It is the ultimate, if not the only effective safeguard, which could commend itself perhaps to the Delegated Powers and Deregulation Committee as a safeguard against the misuse of what are, without question, wide and unprecedented powers conferred by this Bill. In that context it would also strengthen the role of Parliament in calling government to account in the due exercise of the functions of this House.

This amendment is supported by my noble friend Lord Norton of Louth. It delays making an order until there has been scrutiny of the draft, as laid by a Select Committee in either or both Houses. I accept that it is implicit that to avoid undue delay some flexible limit of time for scrutiny and report by the Select Committee must be given consideration. It is also requisite that there should be administrative arrangements for debate which inhibit a perfunctory decision or resort to the guillotine.

My noble friend Lord Dean of Harptree referred to the recent change in procedure in another place on Bills concerning the constitution which are now taken under the guillotine without the agreement of the Opposition. The noble Lord, Lord Dahrendorf, took the point as regards adequate time for scrutiny. He said that orders emanating from this Bill concern our core functions and that necessary time for scrutiny was essential.

This is a main constitutional Bill. It derogates from the fundamental concept of the separation of powers. It confers new powers to legislate by order, as already asserted by Amendment No. 6. In principle, parliamentary scrutiny will confer the only effective safeguard irrespective of the drafting of this amendment. As mentioned on Amendment No. 6, the supervisory functions of the judiciary have been slighted.

The wording of this amendment would inhibit the imposition of,

    "any offence, obligation liability or administrative control not in force on the date on which this Act takes effect which involves [or increases] the burden of any sanction",

by order under this legislation. It reflects the concern, as already expressed by my noble friend Lord Norton of Louth, that, under the Bill, primary legislation could be changed by order. I beg to move.

Viscount Goschen: My Lords, before we leave Clause 1, especially paragraph (d) relating to,

    "the removal of inconsistencies and anomalies",

I have one brief point to make which reflects my noble friend's desire to see enhanced safeguards within the Bill. During our detailed considerations in Committee, we did not spend very much time on this little "get-out" paragraph at the end of the clause.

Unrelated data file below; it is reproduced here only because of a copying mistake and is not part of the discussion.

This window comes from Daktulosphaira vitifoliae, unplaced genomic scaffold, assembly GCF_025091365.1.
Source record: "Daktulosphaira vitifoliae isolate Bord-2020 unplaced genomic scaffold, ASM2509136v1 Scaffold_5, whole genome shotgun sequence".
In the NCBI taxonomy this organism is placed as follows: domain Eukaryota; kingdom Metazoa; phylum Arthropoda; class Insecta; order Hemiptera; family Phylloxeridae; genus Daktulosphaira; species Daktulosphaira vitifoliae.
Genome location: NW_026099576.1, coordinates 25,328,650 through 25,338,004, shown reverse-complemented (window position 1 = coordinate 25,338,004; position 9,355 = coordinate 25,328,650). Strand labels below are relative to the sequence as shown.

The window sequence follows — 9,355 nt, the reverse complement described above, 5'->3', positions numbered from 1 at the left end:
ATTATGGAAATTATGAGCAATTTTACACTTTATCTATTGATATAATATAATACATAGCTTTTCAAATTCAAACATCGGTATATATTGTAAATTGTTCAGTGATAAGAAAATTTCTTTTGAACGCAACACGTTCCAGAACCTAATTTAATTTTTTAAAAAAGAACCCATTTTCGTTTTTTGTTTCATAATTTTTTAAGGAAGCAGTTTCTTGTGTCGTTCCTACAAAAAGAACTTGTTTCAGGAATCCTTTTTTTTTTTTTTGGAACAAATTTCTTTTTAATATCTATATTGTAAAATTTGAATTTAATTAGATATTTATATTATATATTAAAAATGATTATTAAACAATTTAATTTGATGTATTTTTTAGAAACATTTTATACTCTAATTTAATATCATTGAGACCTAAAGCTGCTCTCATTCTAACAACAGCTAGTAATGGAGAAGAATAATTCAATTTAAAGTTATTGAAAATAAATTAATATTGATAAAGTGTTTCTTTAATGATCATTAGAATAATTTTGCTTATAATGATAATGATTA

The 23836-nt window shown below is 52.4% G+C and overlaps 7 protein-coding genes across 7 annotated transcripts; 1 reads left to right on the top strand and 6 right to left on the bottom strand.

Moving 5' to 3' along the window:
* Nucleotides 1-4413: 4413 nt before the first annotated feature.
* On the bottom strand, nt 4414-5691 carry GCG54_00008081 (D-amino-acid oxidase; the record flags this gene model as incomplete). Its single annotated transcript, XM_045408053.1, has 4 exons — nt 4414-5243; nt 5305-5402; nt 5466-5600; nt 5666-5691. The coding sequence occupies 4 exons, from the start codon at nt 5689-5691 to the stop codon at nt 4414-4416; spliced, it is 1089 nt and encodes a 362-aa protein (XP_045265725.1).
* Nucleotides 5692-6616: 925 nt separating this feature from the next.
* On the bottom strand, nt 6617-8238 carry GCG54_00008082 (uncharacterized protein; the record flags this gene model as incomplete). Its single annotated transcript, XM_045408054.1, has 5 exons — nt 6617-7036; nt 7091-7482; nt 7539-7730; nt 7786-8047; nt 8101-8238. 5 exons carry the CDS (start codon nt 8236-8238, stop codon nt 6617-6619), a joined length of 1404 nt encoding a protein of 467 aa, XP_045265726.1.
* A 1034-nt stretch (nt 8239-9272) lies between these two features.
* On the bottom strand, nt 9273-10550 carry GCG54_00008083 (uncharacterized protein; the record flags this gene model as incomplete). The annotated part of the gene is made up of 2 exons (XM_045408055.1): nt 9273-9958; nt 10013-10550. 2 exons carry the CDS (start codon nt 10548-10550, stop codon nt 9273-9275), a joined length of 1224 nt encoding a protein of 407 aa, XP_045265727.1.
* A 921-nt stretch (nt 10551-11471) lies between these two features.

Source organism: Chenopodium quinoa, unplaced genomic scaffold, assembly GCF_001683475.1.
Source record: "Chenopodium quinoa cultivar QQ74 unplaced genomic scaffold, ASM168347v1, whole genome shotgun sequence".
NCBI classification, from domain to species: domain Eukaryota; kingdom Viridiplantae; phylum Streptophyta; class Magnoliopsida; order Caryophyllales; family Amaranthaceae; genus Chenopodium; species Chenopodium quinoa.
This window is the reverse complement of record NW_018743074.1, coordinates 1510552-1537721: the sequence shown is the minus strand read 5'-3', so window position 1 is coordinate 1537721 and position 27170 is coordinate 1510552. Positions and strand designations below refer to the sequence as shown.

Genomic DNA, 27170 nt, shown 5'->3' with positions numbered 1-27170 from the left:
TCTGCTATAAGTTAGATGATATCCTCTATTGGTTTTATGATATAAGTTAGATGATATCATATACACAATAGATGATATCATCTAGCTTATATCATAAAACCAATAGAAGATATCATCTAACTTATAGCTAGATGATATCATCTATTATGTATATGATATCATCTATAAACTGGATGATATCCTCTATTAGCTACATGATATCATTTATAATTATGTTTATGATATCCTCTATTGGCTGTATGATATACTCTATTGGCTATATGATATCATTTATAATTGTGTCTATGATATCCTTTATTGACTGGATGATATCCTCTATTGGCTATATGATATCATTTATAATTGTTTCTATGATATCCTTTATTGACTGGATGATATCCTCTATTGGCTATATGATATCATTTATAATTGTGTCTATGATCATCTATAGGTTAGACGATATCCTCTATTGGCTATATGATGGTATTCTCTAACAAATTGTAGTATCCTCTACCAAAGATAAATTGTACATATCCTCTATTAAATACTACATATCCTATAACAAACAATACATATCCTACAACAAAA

When the Minister addresses the points raised by my noble friend Lord Campbell of Alloway about additional parliamentary safeguards being inserted

13 Feb 2001 : Column 169

into the Bill, I wonder whether he could define a little further exactly what is meant by the removal of "inconsistencies" and, in particular, the removal of "anomalies". During the course of our deliberations on the disqualification Bill, I recall the noble and learned Lord, Lord Falconer of Thoroton, referring to that legislation as an "anomaly" and saying that it was a simple tidying-up measure. I should like to know whether that sort of legislation could be put through Parliament by order under this Bill.

4.45 p.m.

Lord McIntosh of Haringey: My Lords, I do not believe that I can assist the noble Viscount, Lord Goschen. If he wishes to have a discussion on inconsistencies and anomalies, he can table an amendment. I am sure that the House would not appreciate it if I strayed from the amendment on the Marshalled List. After all, that is what we are supposed to be considering.

I must say that I am surprised to see Amendment No. 10 here. I thought that we spent a good deal of time in Committee discussing the fact that the procedures of the House are matters for this House, not for government by way of legislation. I am still very firmly of that view. How the House organises its affairs is a matter for the House; it is not a matter for legislation. Therefore, many--though not all--of the matters referred to in either paragraph (a) or (b) of the amendment are matters for the House to consider by way of its own procedures; for example, whether or not to have debates, under what circumstances, and at what stage. It would be presumptuous of the Government to seek to impose such restrictions on the House.